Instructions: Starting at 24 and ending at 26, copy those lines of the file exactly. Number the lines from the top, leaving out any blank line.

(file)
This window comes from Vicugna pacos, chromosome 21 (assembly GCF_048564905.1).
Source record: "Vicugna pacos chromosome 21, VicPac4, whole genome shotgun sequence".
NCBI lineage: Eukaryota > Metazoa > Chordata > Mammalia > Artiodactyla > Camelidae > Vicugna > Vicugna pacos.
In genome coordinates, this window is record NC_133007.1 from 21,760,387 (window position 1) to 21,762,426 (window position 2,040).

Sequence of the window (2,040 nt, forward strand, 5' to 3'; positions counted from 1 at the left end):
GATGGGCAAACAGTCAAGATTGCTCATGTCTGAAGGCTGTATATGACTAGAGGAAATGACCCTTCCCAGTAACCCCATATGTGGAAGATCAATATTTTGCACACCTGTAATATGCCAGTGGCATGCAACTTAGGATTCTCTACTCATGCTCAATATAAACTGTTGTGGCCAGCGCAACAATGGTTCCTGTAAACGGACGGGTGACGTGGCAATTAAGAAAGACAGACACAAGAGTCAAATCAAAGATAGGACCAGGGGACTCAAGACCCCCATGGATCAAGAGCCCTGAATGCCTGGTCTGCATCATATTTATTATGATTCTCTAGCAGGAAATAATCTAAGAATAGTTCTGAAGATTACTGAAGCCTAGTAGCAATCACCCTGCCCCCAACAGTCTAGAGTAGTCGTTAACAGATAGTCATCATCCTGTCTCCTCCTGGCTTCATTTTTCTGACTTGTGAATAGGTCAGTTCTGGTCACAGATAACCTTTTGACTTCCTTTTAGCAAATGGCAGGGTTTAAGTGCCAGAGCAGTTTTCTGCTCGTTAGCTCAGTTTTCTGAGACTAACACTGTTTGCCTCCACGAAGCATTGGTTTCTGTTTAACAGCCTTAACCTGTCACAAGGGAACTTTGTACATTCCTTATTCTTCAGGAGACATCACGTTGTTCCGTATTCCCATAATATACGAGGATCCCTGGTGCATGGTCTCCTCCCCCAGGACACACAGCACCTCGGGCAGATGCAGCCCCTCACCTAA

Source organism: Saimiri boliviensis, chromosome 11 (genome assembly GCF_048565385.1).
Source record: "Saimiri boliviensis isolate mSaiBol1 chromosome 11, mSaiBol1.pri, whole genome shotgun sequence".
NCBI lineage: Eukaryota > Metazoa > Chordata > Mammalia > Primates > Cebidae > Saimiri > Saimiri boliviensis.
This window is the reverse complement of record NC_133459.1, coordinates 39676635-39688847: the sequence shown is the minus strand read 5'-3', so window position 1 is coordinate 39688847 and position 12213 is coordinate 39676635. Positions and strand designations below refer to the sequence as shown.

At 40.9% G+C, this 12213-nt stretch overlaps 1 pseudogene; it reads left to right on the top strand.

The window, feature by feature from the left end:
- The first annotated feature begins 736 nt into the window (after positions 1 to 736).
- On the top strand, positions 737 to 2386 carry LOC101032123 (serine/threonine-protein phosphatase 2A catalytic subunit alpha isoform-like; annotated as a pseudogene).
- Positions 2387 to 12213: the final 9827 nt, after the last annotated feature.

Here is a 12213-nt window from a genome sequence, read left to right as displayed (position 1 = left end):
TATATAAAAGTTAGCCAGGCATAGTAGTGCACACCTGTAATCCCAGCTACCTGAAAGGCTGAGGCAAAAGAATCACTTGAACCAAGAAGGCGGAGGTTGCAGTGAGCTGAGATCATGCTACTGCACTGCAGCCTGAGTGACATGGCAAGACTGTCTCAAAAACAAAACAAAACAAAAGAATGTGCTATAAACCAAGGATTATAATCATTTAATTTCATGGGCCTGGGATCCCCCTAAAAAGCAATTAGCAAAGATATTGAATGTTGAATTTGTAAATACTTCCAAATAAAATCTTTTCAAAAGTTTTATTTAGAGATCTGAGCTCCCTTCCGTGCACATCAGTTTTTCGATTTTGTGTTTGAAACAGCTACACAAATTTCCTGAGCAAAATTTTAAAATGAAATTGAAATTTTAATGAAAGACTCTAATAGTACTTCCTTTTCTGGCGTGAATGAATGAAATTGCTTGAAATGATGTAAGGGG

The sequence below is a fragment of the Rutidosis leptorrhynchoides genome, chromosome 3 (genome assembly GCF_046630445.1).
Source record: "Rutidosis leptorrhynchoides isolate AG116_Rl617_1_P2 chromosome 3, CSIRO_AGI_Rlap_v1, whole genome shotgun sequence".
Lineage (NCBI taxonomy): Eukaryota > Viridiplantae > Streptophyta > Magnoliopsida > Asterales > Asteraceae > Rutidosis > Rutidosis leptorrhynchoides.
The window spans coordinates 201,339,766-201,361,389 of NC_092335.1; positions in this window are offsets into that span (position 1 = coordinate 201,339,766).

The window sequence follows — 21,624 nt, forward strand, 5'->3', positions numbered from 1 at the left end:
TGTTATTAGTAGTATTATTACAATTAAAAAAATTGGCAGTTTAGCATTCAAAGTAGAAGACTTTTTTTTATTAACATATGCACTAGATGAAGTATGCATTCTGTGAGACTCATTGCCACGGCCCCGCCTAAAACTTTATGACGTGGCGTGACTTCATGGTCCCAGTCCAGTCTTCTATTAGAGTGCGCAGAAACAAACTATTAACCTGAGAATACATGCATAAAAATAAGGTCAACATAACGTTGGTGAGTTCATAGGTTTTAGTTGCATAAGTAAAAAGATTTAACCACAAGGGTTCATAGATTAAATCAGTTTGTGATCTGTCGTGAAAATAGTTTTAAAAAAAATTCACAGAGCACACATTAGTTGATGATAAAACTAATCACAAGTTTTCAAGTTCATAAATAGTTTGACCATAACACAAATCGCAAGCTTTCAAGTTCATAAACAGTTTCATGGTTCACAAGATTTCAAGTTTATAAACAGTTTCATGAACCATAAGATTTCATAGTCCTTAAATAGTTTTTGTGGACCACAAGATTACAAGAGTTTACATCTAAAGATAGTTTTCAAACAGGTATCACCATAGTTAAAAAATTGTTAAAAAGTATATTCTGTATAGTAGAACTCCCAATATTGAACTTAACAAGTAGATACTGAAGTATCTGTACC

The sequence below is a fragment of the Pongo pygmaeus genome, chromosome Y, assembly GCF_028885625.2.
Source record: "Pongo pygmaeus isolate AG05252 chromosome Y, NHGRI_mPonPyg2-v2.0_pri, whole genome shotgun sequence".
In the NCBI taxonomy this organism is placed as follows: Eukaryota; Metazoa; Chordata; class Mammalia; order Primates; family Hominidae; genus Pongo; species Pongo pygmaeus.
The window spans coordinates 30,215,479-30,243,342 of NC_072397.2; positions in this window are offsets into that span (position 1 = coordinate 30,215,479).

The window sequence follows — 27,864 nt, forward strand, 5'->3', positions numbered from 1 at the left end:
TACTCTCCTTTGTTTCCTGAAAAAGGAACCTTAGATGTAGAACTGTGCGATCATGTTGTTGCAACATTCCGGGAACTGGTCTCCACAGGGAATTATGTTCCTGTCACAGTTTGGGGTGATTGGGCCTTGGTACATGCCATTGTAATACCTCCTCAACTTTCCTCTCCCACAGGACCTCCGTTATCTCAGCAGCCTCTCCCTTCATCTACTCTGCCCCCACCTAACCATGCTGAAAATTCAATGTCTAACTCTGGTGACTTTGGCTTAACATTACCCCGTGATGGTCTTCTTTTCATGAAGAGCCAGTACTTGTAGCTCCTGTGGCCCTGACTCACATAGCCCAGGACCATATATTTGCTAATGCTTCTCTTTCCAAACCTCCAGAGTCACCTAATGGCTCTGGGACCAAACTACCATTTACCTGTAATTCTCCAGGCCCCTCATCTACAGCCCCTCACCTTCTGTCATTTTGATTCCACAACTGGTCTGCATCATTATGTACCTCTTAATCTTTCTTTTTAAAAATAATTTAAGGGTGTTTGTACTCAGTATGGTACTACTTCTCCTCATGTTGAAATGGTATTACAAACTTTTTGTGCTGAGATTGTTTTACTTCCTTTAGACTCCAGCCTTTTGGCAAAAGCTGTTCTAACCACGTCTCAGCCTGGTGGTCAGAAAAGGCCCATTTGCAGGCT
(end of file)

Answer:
The sequence below is a fragment of the Pongo pygmaeus genome, chromosome Y, assembly GCF_028885625.2.
Source record: "Pongo pygmaeus isolate AG05252 chromosome Y, NHGRI_mPonPyg2-v2.0_pri, whole genome shotgun sequence".
In the NCBI taxonomy this organism is placed as follows: Eukaryota; Metazoa; Chordata; class Mammalia; order Primates; family Hominidae; genus Pongo; species Pongo pygmaeus.